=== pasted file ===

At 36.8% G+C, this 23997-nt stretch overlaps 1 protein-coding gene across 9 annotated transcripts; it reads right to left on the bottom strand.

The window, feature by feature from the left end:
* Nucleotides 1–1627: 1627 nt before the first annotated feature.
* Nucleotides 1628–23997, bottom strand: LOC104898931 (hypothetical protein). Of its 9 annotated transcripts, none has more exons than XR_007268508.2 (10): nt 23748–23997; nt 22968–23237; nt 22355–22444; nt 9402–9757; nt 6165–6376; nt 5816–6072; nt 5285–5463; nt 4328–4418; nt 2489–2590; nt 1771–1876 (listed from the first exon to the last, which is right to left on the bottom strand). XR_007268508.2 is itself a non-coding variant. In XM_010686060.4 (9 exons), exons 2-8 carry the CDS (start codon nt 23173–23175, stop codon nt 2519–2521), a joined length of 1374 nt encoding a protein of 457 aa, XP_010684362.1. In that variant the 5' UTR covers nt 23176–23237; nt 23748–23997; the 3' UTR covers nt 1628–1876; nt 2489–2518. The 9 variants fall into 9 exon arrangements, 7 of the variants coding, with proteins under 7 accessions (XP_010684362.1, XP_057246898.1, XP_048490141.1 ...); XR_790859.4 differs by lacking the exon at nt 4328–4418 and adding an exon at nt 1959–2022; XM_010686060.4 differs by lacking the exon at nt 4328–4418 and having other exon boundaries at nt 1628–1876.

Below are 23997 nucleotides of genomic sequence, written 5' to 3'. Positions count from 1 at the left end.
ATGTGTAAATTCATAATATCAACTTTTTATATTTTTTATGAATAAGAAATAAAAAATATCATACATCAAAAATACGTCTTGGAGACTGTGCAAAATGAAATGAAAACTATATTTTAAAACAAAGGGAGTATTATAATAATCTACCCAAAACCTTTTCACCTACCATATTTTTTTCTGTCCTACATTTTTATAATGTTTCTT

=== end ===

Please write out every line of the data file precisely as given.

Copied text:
At 36.8% G+C, this 23997-nt stretch overlaps 1 protein-coding gene across 9 annotated transcripts; it reads right to left on the bottom strand.

The window, feature by feature from the left end:
* Nucleotides 1–1627: 1627 nt before the first annotated feature.
* Nucleotides 1628–23997, bottom strand: LOC104898931 (hypothetical protein). Of its 9 annotated transcripts, none has more exons than XR_007268508.2 (10): nt 23748–23997; nt 22968–23237; nt 22355–22444; nt 9402–9757; nt 6165–6376; nt 5816–6072; nt 5285–5463; nt 4328–4418; nt 2489–2590; nt 1771–1876 (listed from the first exon to the last, which is right to left on the bottom strand). XR_007268508.2 is itself a non-coding variant. In XM_010686060.4 (9 exons), exons 2-8 carry the CDS (start codon nt 23173–23175, stop codon nt 2519–2521), a joined length of 1374 nt encoding a protein of 457 aa, XP_010684362.1. In that variant the 5' UTR covers nt 23176–23237; nt 23748–23997; the 3' UTR covers nt 1628–1876; nt 2489–2518. The 9 variants fall into 9 exon arrangements, 7 of the variants coding, with proteins under 7 accessions (XP_010684362.1, XP_057246898.1, XP_048490141.1 ...); XR_790859.4 differs by lacking the exon at nt 4328–4418 and adding an exon at nt 1959–2022; XM_010686060.4 differs by lacking the exon at nt 4328–4418 and having other exon boundaries at nt 1628–1876.

Below are 23997 nucleotides of genomic sequence, written 5' to 3'. Positions count from 1 at the left end.
ATGTGTAAATTCATAATATCAACTTTTTATATTTTTTATGAATAAGAAATAAAAAATATCATACATCAAAAATACGTCTTGGAGACTGTGCAAAATGAAATGAAAACTATATTTTAAAACAAAGGGAGTATTATAATAATCTACCCAAAACCTTTTCACCTACCATATTTTTTTCTGTCCTACATTTTTATAATGTTTCTT